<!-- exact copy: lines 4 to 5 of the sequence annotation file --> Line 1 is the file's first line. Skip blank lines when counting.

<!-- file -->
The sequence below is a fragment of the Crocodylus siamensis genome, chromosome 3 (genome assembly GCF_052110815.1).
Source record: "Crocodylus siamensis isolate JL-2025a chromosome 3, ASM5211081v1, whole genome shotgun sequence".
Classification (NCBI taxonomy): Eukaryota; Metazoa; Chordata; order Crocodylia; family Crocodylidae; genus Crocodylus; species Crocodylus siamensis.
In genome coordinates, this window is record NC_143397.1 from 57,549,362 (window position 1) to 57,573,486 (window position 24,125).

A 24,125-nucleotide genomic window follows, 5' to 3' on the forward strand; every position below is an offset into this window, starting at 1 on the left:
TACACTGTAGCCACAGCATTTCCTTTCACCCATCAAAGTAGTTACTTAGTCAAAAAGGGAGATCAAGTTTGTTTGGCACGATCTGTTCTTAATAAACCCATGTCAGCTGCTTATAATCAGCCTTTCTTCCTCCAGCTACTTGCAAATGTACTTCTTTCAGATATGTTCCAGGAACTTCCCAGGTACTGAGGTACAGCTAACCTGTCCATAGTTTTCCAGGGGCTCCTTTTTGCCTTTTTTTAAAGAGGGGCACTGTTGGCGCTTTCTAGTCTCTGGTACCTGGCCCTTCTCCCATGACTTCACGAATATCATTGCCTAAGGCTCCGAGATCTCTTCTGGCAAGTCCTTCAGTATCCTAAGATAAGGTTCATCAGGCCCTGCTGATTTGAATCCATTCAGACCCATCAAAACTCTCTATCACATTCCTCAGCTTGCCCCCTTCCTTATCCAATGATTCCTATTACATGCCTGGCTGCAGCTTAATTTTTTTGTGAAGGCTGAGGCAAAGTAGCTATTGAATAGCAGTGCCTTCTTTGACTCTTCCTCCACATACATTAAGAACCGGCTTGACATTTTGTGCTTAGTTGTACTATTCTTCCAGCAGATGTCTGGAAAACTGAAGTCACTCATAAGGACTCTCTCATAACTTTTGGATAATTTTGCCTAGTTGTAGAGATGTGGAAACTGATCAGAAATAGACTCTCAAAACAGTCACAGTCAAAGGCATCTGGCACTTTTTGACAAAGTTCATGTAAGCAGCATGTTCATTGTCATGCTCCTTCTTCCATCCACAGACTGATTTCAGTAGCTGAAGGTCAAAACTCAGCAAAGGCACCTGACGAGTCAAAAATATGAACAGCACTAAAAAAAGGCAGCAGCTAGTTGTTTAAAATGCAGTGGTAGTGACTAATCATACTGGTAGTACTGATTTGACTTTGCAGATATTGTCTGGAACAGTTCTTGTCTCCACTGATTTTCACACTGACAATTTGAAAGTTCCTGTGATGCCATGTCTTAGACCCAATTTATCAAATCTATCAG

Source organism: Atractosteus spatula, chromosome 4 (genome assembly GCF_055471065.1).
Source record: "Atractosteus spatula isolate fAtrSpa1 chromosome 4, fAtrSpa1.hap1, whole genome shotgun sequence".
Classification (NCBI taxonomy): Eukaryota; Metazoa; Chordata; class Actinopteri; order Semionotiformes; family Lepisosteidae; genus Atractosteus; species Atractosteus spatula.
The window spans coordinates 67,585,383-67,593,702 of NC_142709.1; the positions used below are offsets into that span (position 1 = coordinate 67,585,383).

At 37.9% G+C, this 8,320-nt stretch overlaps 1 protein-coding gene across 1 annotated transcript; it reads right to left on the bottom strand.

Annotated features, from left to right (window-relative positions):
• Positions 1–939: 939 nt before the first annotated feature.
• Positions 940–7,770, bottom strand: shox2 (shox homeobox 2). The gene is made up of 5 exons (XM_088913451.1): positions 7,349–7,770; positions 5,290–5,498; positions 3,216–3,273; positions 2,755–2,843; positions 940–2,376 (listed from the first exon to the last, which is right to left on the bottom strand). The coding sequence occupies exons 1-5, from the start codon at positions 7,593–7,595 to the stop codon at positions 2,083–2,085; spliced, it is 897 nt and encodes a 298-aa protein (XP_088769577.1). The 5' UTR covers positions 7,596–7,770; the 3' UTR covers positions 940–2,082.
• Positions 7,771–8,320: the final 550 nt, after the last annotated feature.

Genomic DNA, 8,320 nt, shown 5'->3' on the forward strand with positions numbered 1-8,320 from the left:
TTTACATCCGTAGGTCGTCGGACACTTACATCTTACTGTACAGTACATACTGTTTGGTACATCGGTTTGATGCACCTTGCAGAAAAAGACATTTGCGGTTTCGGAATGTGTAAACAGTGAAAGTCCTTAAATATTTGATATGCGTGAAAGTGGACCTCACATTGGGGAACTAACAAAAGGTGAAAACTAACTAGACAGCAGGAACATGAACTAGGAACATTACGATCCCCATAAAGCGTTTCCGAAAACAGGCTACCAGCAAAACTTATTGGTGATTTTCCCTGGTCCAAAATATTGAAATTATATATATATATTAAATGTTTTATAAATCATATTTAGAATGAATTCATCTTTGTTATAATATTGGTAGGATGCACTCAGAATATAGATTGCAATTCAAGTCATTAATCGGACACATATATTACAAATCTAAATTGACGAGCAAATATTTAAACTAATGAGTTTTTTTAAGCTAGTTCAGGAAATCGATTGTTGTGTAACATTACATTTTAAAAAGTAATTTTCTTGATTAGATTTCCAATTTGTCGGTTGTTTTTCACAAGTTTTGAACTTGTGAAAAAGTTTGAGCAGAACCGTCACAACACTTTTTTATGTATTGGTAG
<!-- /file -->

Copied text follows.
In genome coordinates, this window is record NC_143397.1 from 57,549,362 (window position 1) to 57,573,486 (window position 24,125).

A 24,125-nucleotide genomic window follows, 5' to 3' on the forward strand; every position below is an offset into this window, starting at 1 on the left: